The accelerated timetable to raise the debt limit has laid bare a difference of opinion within the White House about how it should be raised — whether it should be lifted without policy encumbrances or if it should be tied to other policy changes.
Mr. Mulvaney, who led the debt ceiling brinkmanship in his previous job as a Republican representative from South Carolina, explained last week that he would like to see concessions such as spending cuts or budget process changes tied to any bill that would raise the debt ceiling. But Steven Mnuchin, the Treasury secretary, has urged Congress to raise the borrowing limit as quickly as possible, with no strings attached, to avoid roiling financial markets and putting the economy at risk.
While the administration has not taken an official stance, President Trump signaled in a meeting with the Republican leadership this week that Mr. Mnuchin, not Mr. Mulvaney, was leading debt ceiling negotiations.
Still, those negotiations will not be easy. After years of arguing that debt limit increases should be paired with spending cuts, conservative Republicans may be unwilling to raise the ceiling without a price. Many House Republicans insist that inaction on the debt ceiling would not result in a government default, as Treasury secretaries from both parties have consistently warned.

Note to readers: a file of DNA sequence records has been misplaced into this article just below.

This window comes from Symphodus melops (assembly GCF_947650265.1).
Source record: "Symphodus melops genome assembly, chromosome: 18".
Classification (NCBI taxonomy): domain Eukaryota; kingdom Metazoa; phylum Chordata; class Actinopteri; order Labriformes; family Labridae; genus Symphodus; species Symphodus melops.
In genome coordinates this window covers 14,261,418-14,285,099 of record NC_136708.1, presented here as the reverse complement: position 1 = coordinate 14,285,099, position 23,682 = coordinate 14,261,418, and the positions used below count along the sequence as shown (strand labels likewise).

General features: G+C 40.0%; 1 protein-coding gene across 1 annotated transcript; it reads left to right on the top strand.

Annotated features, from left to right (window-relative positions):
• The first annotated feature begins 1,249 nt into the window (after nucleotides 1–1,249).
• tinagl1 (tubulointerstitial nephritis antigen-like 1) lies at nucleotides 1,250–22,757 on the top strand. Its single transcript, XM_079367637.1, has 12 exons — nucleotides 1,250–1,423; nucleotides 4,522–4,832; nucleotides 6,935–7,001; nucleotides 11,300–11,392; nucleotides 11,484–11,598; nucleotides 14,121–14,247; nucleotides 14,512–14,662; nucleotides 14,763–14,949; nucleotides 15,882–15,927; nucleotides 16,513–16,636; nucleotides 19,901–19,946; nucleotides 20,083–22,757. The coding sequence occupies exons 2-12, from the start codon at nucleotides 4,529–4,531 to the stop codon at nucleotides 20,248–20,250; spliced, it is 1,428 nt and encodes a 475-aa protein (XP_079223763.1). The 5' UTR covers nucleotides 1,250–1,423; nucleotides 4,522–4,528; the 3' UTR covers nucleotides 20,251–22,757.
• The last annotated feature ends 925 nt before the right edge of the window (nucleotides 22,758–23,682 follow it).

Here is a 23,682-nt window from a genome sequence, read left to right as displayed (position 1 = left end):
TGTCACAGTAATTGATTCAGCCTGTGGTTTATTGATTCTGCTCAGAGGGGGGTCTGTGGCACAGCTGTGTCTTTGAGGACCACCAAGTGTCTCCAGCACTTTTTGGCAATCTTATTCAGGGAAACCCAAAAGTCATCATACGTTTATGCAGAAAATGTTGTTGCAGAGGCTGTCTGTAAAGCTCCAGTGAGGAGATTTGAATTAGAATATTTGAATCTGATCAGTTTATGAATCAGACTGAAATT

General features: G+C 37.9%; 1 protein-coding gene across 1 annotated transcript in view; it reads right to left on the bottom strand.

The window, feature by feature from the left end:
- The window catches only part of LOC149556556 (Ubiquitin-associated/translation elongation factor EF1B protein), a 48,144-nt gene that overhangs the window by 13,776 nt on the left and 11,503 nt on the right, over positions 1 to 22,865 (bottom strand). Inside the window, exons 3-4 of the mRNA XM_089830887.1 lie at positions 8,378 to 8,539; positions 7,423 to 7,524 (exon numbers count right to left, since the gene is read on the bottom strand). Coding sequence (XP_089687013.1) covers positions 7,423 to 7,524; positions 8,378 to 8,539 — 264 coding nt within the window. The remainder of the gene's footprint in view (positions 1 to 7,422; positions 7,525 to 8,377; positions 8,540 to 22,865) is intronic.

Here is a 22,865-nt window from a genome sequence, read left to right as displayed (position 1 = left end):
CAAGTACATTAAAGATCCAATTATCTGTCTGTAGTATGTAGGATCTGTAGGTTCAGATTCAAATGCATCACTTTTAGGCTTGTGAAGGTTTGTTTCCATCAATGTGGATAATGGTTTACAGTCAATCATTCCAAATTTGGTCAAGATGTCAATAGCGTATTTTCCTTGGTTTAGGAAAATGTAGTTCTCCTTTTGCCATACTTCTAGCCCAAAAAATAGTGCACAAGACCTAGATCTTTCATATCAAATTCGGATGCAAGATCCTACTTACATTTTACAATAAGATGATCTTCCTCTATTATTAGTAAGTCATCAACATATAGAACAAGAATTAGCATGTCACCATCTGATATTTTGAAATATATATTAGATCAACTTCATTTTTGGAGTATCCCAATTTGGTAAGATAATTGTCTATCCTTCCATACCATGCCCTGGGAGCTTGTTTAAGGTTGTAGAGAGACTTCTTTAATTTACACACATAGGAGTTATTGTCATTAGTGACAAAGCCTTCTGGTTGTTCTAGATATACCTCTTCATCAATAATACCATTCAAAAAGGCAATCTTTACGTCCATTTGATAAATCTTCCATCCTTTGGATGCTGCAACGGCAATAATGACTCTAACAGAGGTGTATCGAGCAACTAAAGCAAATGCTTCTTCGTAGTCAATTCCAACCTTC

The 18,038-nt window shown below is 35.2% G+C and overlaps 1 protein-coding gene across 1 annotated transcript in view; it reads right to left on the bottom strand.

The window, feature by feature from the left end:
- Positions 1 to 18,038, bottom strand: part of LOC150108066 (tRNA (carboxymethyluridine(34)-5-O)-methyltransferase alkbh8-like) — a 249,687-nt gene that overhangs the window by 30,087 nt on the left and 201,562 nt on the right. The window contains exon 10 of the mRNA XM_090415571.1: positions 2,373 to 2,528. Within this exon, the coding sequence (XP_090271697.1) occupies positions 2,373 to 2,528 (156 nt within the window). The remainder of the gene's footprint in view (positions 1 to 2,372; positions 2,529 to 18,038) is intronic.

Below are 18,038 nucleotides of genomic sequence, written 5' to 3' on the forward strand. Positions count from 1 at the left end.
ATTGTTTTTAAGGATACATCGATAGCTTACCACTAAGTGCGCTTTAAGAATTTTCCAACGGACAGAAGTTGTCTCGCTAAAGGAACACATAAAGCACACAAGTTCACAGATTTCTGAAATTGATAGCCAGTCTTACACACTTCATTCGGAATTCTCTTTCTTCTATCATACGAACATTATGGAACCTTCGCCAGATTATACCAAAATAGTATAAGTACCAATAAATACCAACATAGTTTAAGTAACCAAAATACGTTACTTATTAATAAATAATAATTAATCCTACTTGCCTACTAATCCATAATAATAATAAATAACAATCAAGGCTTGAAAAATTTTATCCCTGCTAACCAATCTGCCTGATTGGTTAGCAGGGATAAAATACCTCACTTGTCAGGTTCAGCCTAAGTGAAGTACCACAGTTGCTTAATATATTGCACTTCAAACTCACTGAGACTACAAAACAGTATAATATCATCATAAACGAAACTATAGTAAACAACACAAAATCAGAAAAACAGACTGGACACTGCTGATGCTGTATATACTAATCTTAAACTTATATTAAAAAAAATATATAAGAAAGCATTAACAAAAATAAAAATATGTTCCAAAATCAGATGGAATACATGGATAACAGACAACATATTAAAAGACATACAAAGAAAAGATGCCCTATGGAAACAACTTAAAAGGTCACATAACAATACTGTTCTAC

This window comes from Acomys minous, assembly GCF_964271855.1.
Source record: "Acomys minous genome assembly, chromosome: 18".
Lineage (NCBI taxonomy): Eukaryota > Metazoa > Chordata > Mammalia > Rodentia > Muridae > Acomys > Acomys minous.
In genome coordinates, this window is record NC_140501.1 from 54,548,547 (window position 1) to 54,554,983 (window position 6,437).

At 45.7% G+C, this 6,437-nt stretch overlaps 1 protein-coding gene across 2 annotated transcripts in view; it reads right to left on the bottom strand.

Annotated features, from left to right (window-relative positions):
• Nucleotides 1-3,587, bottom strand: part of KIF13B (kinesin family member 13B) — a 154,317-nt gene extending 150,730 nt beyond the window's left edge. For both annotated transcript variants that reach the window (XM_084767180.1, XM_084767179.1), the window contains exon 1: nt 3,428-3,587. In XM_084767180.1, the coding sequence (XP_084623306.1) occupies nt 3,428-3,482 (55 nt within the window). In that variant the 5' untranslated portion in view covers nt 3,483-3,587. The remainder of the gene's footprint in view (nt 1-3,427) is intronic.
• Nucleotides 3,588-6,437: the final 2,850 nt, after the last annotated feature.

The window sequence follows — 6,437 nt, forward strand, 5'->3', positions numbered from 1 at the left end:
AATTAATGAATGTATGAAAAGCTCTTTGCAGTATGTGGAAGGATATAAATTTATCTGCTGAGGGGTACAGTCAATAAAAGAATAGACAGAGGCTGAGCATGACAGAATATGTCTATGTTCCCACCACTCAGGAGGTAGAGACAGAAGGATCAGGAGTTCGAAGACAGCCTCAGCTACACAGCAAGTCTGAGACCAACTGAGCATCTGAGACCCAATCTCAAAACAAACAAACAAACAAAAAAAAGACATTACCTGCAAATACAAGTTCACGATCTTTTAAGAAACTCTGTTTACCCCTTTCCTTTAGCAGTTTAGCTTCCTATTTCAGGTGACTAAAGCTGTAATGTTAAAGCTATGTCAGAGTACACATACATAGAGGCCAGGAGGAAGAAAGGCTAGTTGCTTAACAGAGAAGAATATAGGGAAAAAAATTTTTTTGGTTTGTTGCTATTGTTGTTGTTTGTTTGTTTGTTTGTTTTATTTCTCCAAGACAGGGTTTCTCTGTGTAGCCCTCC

After Mr. Mnuchin warned in May that time to raise the cap was running short, the House Freedom Caucus panned his request, saying, “We demand that any increase of the debt ceiling be paired with policy that addresses Washington’s unsustainable spending by cutting where necessary, capping where able and working to balance in the near future.”
Steve Bell, a former Republican staff director of the Senate Budget Committee, said the party’s difficulties raising the debt limit were emblematic of its current state of dysfunction.
“This is the reality of the Balkanization of the Republican Party,” said Mr. Bell, now with the Bipartisan Policy Center. “It is almost theological, and this is not something that is going to cement the party back together.”
The infighting means that Republicans will need support from across the aisle to raise the debt limit, but Democratic leaders do not appear eager to help. The party out of power in the White House has, by tradition, been reluctant to shoulder that political burden.
“I don’t have any intention of supporting lifting the debt ceiling to enable the Republicans to give another tax break to the wealthy in our country, to further exacerbate the challenge that is created when they have their trickle-down economics,” Representative Nancy Pelosi, the House minority leader, said last week.